5. As early as the 1st chapter of his book, Mr Walker gives ample evidence of a resentment towards both Albert Productions and The Youngs for failing to grant him permission to use AC/DC’s music in what originally started out as an idea for a film. This resentment can be detected throughout the remainder of his book at regular intervals, the nadir being a supposed quote from Mark Evans ‘That it was gonna be both me and Bon!’ when his departure from the group is mentioned. As stubborn and headstrong as The Young brothers are depicted in the book, I doubt that Malcolm ever gave serious consideration to ‘giving Bon the arse’ (to paraphrase what was written.)
    Mr Walker deserves credit for his research and his success in documenting the memories and tales of Bon’s friends and acquaintances; however the resentful undertone which pervades throughout the entire tome turns what should have been a definitive book (think ‘The Severed Alliance’ or ‘Catch a Fire’ into merely a decent read. Pity.

  6. Hey there. I so would love to email Clinton Walker. I just translated his book for the Italian market.
    Scott Too Much

  7. Hi Roger – (and Tanya too)

    I’m afraid the contact I have for Clinton isn’t working any more. If I manage to track him down I’ll let you know.

    Roger, sono sicuro che Clinton sarebbe felicissimo sapere che tu avessi tradotto il libro!


  8. clintons book for the most part isnt trustworthy
    but after bon died the back in black album was out in 5 months!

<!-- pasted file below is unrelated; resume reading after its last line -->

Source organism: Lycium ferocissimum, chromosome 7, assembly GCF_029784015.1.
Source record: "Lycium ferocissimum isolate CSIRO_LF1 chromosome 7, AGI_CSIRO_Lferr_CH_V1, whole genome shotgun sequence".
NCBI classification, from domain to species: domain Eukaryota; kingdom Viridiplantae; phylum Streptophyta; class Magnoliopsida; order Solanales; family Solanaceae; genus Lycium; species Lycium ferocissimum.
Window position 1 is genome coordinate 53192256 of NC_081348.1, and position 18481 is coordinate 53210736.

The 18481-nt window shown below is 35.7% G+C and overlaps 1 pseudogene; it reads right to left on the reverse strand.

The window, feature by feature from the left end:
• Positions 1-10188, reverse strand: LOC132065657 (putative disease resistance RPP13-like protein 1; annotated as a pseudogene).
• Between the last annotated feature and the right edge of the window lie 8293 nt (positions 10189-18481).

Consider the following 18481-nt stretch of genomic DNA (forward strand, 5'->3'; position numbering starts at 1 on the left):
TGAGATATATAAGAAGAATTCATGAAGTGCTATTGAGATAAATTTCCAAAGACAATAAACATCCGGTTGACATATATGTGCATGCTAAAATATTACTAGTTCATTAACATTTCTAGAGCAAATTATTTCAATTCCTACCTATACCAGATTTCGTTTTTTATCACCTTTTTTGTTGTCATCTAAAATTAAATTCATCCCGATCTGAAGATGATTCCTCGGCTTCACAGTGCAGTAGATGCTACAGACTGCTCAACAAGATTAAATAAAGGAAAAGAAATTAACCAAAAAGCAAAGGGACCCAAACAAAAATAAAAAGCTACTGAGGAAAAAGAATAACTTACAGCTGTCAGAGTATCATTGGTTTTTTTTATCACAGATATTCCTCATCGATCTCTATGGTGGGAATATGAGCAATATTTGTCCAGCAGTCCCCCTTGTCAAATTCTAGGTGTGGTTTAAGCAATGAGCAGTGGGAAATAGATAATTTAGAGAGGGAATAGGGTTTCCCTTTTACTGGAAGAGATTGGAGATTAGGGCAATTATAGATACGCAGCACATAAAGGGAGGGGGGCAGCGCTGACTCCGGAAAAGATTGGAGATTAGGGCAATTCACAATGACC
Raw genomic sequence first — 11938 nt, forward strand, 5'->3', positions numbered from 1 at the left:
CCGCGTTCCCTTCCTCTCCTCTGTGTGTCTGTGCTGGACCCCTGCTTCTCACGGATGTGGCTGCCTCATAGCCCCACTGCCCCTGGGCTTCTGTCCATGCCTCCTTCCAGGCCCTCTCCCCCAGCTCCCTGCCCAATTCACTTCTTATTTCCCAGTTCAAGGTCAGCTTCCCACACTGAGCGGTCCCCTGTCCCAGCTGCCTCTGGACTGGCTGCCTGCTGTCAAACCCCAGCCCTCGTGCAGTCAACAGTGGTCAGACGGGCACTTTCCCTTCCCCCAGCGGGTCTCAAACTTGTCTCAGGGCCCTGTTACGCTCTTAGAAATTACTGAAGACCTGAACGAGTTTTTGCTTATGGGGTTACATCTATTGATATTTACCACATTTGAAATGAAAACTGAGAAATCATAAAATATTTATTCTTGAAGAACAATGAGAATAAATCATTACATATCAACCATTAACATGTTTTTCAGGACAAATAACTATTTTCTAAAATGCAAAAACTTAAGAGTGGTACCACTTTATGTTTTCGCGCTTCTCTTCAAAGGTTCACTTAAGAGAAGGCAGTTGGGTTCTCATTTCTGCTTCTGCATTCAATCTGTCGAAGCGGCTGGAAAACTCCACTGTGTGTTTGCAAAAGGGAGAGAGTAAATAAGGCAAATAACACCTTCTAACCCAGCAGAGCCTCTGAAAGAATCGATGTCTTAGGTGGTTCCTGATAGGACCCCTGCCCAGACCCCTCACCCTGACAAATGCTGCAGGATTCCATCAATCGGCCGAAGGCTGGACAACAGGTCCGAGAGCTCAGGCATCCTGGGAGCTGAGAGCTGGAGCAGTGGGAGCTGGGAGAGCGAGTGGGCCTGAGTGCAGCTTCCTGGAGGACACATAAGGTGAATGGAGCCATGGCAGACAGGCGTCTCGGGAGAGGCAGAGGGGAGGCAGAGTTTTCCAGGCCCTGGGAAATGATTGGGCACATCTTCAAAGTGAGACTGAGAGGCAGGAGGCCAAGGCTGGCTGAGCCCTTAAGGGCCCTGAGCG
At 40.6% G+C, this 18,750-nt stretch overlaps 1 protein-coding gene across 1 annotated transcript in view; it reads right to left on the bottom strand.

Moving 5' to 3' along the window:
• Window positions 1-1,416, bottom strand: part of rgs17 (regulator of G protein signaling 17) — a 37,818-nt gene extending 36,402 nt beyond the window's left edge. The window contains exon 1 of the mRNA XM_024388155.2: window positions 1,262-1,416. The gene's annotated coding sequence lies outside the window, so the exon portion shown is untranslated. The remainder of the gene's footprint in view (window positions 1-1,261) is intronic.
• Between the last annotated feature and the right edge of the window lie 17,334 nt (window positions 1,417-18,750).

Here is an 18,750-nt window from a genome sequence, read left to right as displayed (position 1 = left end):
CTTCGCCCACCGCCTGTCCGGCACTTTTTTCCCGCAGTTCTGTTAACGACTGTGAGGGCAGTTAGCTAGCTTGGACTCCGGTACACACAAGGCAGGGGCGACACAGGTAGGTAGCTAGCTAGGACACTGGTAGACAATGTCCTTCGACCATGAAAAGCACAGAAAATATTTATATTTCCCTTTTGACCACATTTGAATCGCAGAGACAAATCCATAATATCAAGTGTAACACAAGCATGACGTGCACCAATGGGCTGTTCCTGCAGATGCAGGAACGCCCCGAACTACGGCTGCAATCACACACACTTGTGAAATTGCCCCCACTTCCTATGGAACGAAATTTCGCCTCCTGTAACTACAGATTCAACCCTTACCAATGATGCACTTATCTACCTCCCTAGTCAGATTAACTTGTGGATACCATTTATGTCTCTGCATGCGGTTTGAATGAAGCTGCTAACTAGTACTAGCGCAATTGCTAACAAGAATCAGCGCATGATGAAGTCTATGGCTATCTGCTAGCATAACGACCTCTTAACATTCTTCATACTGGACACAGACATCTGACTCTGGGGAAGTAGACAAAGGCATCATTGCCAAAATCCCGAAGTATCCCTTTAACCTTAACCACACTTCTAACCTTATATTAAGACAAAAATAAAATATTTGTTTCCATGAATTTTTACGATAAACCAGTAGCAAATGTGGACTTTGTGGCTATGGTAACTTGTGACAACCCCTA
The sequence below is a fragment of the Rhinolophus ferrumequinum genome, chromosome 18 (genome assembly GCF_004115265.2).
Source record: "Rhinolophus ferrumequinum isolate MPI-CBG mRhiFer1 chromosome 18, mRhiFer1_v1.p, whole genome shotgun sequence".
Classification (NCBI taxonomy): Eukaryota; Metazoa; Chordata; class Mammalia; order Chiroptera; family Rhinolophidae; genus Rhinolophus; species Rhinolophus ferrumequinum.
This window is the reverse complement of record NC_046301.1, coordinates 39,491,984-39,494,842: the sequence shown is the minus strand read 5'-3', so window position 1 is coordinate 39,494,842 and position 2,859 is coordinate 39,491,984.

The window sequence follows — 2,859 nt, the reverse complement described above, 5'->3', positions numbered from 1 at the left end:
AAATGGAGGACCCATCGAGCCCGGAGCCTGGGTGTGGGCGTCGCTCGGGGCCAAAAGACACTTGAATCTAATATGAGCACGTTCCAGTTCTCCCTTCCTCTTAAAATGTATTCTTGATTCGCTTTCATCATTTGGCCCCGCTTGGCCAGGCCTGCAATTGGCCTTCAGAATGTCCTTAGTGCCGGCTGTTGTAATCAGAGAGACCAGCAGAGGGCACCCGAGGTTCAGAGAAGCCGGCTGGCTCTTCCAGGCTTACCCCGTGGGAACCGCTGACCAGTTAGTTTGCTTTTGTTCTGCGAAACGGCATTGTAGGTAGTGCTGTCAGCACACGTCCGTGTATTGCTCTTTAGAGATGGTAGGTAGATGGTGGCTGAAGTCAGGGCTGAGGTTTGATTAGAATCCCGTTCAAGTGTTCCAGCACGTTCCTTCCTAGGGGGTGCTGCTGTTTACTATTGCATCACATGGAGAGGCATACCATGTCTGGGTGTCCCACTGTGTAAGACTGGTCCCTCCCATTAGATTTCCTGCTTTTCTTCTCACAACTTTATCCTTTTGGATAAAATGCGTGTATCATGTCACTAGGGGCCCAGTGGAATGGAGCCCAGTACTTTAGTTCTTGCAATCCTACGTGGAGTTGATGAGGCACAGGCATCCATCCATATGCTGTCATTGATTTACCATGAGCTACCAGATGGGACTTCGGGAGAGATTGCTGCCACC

if someone fell out a cherry tree thinking he didnt write alot of the stuff
    and why credit bon? would have to divy up the money to his mum
    met malcom once when i was living in perth what a prick!

  9. Spuds, to be fair, what book about AC/DC can be said to be really and truly ‘trustworthy’?

    The band is often described as ‘legendary’ for a reason. The stories that circulate become myths and legends. And although lots of people who were there at the time are still around, no individual holds the whole story. And each person has his/her own take on the situation, or has something at stake in their version being held as the official one.

    For good or bad, that pretty much sums up history in general!

    I agree with you that the “Bon wrote a significant portion of Back in Black and didn’t get credited for it” theory can be quite compelling, when you consider the quality of the material for the album, and the rapidity with which it emerged after his death.

    And yet, there’s no evidence that I know of (yet). Where is that legendary notebook?!

Leave a Reply

Your email address will not be published. Required fields are marked *